Most emerging-market stocks fell, led by shares in South Korea and China, while Philippine equities rallied. Malaysia’s ringgit led developing-nation currencies lower.
Samsung Engineering Co. (028050) and LG Innotek Co. (011070) retreated at least 3 percent in Seoul as the Kospi Index sank the most in more than a week. The Shanghai Composite Index slid to a two-week low on concern a flood of initial public offerings will draw funds away from existing shares. The ringgit and Thai baht lost 0.2 percent versus the dollar, while the Hungarian forint dropped 0.1 percent against the euro. The Philippine Stock Exchange Index jumped to an eight-month high.
The MSCI Emerging Markets Index was little changed at 1,011.50 as of 1:30 p.m. in Hong Kong with 180 shares gaining and 175 falling. The gauge posted its first weekly loss in five weeks as data showed China’s economy faltered and tension in Ukraine escalated. At least three people were killed in a clash in Slovyansk as a top security official accused Russia of exploiting the violence to prepare grounds for an invasion. Exchanges in Hong Kong, Australia and New Zealand are shut.
“The market is relatively quiet today with some exchanges still closed,” Amica Darmawan, a fund manager at PT First State Investments Indonesia, said in Jakarta. “The crisis in Ukraine creates another uncertainty for investors.”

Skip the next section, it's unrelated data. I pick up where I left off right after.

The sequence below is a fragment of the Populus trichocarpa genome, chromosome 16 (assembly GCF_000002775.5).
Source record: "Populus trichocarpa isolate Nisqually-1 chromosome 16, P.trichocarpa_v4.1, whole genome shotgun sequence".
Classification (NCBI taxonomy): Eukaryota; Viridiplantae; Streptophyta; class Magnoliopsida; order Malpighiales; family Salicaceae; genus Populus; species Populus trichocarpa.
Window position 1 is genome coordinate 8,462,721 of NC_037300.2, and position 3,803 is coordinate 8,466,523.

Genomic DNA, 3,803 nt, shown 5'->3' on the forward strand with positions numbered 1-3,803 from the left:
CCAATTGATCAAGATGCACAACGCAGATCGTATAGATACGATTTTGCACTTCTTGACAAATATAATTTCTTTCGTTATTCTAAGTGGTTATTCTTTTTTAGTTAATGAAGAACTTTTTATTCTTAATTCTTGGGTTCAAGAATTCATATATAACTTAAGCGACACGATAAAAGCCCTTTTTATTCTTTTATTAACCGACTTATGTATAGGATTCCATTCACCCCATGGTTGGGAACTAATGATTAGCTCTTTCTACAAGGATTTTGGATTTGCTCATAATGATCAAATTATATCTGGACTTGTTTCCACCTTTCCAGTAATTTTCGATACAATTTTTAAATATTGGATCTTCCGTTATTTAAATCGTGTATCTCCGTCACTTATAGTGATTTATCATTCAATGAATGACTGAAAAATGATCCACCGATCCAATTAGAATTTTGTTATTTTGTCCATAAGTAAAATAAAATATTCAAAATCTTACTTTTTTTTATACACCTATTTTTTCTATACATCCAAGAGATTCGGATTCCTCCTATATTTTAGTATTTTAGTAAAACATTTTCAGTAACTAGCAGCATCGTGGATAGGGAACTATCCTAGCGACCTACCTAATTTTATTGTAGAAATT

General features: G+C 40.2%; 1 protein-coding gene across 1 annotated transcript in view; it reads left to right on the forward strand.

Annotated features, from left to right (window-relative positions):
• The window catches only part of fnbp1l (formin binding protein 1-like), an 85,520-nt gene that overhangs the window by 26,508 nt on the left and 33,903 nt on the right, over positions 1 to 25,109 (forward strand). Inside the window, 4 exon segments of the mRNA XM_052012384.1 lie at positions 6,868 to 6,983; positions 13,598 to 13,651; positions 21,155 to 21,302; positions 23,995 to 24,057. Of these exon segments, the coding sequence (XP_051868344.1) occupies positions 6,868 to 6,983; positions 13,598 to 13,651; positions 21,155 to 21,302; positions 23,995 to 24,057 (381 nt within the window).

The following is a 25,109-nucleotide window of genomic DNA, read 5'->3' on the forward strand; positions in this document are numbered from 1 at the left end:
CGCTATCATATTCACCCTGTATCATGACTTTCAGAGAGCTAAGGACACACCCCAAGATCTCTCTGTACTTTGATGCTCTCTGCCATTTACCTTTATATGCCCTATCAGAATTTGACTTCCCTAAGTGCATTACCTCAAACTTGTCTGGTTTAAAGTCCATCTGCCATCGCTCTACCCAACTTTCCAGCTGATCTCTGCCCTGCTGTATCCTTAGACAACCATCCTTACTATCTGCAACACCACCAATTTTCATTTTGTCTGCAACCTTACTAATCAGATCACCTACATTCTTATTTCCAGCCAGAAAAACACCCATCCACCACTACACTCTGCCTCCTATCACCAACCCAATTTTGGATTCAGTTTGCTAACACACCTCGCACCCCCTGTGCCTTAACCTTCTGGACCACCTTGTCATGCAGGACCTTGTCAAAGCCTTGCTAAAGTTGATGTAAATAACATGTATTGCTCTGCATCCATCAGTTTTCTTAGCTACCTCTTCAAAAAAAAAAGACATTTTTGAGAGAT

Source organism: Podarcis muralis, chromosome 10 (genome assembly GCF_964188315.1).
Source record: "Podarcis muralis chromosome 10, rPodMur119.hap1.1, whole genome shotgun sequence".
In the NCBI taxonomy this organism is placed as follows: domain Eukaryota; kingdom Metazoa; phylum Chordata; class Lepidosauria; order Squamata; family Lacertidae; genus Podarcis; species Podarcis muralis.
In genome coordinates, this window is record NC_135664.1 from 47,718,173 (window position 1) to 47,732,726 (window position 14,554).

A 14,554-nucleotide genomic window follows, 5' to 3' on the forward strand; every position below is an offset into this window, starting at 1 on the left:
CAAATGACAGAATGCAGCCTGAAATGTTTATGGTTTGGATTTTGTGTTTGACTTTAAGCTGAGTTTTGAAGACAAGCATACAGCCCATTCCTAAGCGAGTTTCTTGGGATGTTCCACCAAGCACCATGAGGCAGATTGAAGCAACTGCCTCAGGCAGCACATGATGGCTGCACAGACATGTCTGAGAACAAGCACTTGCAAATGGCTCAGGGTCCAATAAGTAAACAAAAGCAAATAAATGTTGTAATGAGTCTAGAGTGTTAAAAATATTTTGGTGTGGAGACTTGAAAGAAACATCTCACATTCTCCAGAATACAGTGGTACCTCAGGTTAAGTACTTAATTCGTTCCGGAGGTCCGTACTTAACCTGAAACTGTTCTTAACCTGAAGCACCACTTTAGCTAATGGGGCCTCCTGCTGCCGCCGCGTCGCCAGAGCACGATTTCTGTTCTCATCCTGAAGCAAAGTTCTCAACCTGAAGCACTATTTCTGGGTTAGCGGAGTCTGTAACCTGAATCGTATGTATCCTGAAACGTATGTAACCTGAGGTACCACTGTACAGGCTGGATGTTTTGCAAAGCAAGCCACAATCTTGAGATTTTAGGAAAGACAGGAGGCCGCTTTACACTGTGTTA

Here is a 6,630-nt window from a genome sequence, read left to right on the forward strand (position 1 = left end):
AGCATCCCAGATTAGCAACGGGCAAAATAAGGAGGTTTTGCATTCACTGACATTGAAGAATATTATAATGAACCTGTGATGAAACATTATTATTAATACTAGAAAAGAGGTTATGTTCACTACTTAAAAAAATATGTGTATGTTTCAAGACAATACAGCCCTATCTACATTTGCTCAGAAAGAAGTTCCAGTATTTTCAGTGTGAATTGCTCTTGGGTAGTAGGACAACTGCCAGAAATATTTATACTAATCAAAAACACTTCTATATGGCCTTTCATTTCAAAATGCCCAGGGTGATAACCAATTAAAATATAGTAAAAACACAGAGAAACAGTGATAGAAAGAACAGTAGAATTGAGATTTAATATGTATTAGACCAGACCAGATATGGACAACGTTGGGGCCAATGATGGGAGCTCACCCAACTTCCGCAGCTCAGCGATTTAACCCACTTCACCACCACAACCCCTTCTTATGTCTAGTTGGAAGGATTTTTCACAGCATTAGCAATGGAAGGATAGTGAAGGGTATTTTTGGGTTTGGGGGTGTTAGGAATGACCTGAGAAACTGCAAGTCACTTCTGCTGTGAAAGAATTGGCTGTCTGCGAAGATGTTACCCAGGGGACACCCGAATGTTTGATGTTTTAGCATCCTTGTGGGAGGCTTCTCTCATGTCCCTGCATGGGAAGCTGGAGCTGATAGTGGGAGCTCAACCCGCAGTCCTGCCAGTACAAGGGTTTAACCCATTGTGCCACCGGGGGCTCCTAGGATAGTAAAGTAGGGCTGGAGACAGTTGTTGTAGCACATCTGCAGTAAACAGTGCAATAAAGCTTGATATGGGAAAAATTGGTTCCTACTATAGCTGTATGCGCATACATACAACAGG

The developing-nation index has advanced 0.9 percent this year and trades at 10.5 times projected 12-month earnings, data compiled by Bloomberg show. The MSCI World Index has gained 0.5 percent in 2014 and is valued at 14.7 times.
Samsung Engineering fell 3.5 percent, the most in a month, while LG Innotek sank the most in two weeks. The 14-day relative strength index for both stocks exceeded 70 on April 18, a level some investors use as a signal to sell.
The Shanghai Composite dropped for a third day to the lowest level since April 4. The China Securities Regulatory Commission posted IPO prospectuses for 28 companies on its website last week. Regulators will start reviewing IPO plans this week by companies which released sales documents, the China Business News said, without naming anyone.
The ringgit weakened for a second day and the baht halted a four-day increase and the lira slid for a second day. The forint dropped for the first time in four days versus the euro.
The Philippine Stock Exchange Index (PCOMP) added 1.3 percent, heading for its highest close since July 26. Philippine Long Distance Telephone Co. (TEL) and SM Prime Holdings Inc. led the rally with gains of more than 3 percent.
The Philippine economy may have sustained robust growth in the first quarter, central bank Deputy Governor Diwa Guinigundo said by e-mail over the weekend.
Larsen & Toubro Ltd. advanced 1.9 percent, providing the biggest boost to the S&P BSE Sensex, which added 0.3 percent. Wipro Ltd. tumbled 5.3 percent in Mumbai after the company gave a weak sales outlook.
The FTSE Bursa Malaysia KLCI Index gained 0.5 percent while gauges in Indonesia, Thailand and Vietnam rose at least 0.2 percent.
To contact the reporter on this story: Harry Suhartono in Jakarta at firstname.lastname@example.org
To contact the editors responsible for this story: Richard Frost at email@example.com Chan Tien Hin, Allen Wan